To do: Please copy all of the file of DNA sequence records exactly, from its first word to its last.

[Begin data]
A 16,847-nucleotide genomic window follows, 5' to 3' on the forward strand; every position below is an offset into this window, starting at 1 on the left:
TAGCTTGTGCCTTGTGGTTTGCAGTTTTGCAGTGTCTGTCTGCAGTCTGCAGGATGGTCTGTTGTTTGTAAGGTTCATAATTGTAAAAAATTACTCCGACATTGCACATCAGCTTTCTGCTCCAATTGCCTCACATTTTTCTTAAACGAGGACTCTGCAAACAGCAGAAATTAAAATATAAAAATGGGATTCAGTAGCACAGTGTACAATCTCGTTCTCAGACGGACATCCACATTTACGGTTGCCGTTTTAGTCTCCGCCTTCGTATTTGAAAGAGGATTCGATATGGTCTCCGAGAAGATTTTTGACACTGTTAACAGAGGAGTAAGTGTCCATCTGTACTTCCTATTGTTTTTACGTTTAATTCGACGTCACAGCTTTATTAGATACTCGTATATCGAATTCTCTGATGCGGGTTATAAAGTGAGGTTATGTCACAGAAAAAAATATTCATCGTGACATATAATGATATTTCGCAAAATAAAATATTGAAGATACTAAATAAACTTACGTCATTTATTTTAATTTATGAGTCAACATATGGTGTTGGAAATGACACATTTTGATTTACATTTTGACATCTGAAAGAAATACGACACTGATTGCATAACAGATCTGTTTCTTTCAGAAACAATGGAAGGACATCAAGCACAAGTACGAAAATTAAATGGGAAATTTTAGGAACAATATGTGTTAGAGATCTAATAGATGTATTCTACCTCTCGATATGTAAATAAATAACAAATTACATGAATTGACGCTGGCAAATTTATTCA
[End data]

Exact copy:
A 16,847-nucleotide genomic window follows, 5' to 3' on the forward strand; every position below is an offset into this window, starting at 1 on the left:
TAGCTTGTGCCTTGTGGTTTGCAGTTTTGCAGTGTCTGTCTGCAGTCTGCAGGATGGTCTGTTGTTTGTAAGGTTCATAATTGTAAAAAATTACTCCGACATTGCACATCAGCTTTCTGCTCCAATTGCCTCACATTTTTCTTAAACGAGGACTCTGCAAACAGCAGAAATTAAAATATAAAAATGGGATTCAGTAGCACAGTGTACAATCTCGTTCTCAGACGGACATCCACATTTACGGTTGCCGTTTTAGTCTCCGCCTTCGTATTTGAAAGAGGATTCGATATGGTCTCCGAGAAGATTTTTGACACTGTTAACAGAGGAGTAAGTGTCCATCTGTACTTCCTATTGTTTTTACGTTTAATTCGACGTCACAGCTTTATTAGATACTCGTATATCGAATTCTCTGATGCGGGTTATAAAGTGAGGTTATGTCACAGAAAAAAATATTCATCGTGACATATAATGATATTTCGCAAAATAAAATATTGAAGATACTAAATAAACTTACGTCATTTATTTTAATTTATGAGTCAACATATGGTGTTGGAAATGACACATTTTGATTTACATTTTGACATCTGAAAGAAATACGACACTGATTGCATAACAGATCTGTTTCTTTCAGAAACAATGGAAGGACATCAAGCACAAGTACGAAAATTAAATGGGAAATTTTAGGAACAATATGTGTTAGAGATCTAATAGATGTATTCTACCTCTCGATATGTAAATAAATAACAAATTACATGAATTGACGCTGGCAAATTTATTCA